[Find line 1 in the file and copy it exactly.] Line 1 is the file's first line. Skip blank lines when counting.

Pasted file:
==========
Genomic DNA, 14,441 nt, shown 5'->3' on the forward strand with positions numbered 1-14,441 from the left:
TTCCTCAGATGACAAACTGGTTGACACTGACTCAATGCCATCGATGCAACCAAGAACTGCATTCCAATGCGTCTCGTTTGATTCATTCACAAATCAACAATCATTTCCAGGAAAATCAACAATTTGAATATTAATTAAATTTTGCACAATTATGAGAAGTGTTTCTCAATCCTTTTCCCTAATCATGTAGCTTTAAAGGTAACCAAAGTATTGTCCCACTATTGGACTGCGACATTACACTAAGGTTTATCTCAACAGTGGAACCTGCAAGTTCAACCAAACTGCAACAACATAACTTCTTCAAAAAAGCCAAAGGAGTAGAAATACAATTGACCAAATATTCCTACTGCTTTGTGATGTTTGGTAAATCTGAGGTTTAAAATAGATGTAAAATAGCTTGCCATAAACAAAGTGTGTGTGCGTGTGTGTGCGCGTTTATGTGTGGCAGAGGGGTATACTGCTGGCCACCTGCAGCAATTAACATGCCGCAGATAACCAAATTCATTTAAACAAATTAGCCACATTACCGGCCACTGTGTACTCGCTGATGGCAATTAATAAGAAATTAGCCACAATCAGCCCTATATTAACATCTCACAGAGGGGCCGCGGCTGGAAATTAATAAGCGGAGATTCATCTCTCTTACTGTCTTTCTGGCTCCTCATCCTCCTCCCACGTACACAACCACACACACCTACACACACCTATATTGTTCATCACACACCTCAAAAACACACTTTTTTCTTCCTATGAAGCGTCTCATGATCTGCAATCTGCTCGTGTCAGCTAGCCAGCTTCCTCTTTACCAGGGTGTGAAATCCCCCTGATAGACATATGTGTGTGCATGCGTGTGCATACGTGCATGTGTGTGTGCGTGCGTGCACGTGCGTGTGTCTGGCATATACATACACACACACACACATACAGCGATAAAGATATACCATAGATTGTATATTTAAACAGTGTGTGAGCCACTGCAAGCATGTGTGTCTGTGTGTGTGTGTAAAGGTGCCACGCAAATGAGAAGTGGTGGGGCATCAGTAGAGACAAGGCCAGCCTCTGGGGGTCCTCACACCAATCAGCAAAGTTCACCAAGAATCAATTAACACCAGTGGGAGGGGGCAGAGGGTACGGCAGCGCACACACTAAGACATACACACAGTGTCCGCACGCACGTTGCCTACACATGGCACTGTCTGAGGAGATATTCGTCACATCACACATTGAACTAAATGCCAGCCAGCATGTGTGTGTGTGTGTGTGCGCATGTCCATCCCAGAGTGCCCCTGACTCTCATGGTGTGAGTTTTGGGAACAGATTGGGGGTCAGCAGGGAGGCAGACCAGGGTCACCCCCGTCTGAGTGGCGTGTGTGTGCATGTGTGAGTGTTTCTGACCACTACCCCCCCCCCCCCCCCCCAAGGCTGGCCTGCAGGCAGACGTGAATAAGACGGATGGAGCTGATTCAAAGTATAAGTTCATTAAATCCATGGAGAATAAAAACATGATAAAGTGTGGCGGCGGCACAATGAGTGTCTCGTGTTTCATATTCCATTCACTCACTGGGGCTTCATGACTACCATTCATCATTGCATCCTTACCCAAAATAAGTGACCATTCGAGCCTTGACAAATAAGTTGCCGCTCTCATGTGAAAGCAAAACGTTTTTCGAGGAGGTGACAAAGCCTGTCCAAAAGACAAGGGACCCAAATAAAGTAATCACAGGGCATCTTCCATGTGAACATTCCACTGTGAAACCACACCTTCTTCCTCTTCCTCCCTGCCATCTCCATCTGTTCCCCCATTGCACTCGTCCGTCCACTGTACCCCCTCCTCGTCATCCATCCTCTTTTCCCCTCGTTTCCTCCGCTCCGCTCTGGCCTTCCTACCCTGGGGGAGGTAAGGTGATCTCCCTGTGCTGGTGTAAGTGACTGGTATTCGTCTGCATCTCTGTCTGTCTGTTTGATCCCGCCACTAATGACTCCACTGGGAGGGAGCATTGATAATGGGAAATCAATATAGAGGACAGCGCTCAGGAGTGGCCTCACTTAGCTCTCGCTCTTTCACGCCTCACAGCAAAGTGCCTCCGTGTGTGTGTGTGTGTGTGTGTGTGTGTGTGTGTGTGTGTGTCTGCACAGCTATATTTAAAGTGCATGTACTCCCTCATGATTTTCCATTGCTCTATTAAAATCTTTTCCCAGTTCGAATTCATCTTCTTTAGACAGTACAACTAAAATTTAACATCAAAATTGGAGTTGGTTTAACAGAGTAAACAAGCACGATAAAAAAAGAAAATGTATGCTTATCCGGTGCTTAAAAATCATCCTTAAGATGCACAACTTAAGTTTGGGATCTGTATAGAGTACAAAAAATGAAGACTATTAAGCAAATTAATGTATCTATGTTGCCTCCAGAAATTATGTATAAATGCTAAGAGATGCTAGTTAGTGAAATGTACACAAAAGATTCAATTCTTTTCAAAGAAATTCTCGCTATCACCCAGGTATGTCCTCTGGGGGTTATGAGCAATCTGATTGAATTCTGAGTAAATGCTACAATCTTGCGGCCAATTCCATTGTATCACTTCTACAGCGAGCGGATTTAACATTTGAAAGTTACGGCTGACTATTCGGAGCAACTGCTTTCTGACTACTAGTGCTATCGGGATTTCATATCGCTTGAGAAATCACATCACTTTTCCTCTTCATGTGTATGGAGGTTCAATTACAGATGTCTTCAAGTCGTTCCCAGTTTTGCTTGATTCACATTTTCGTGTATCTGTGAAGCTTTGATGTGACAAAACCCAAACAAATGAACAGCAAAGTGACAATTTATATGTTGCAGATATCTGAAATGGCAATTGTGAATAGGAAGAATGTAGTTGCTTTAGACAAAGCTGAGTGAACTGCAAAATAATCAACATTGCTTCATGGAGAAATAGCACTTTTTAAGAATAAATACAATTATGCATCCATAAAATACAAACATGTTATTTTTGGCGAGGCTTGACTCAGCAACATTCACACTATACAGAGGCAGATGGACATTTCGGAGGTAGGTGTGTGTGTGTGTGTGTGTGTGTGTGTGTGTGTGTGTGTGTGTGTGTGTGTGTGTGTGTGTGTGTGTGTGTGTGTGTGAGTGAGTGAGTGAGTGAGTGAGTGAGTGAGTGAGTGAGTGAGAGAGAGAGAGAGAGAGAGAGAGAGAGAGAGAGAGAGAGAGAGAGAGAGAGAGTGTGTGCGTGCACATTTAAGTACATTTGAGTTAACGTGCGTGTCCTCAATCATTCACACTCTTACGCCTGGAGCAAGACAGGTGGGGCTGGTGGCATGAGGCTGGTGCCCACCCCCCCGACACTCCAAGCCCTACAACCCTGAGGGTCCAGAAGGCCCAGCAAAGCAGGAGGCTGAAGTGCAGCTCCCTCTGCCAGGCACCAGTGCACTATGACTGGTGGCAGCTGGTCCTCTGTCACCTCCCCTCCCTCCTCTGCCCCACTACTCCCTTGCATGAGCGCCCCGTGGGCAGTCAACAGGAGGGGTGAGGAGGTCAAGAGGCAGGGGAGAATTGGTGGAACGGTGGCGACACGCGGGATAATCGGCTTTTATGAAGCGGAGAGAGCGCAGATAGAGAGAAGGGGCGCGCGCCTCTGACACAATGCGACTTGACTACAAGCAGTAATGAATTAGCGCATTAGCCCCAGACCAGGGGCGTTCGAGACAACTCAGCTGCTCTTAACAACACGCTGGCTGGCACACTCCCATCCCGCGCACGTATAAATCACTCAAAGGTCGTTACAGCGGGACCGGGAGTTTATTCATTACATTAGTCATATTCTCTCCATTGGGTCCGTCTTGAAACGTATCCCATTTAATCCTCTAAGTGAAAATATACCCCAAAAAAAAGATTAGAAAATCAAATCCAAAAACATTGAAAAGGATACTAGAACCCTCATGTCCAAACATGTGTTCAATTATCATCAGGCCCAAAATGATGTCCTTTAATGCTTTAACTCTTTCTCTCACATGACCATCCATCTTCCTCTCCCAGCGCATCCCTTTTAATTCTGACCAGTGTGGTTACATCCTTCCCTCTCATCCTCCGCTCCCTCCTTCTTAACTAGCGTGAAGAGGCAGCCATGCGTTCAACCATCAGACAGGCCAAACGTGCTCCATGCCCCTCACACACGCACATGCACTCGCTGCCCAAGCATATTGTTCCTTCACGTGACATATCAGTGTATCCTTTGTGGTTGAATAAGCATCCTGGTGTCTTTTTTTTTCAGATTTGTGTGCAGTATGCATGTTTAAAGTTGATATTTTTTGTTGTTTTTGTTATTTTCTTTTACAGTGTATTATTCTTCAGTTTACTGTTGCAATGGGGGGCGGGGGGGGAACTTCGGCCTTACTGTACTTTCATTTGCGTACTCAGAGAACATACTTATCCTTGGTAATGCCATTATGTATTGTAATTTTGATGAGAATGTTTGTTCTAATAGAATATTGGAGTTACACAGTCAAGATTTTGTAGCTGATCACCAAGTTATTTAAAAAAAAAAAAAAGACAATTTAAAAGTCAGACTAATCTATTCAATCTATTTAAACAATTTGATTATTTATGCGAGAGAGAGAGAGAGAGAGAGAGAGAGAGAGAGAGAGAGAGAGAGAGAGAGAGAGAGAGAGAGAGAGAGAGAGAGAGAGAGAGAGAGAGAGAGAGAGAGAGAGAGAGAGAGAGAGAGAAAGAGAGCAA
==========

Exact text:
Genomic DNA, 14,441 nt, shown 5'->3' on the forward strand with positions numbered 1-14,441 from the left: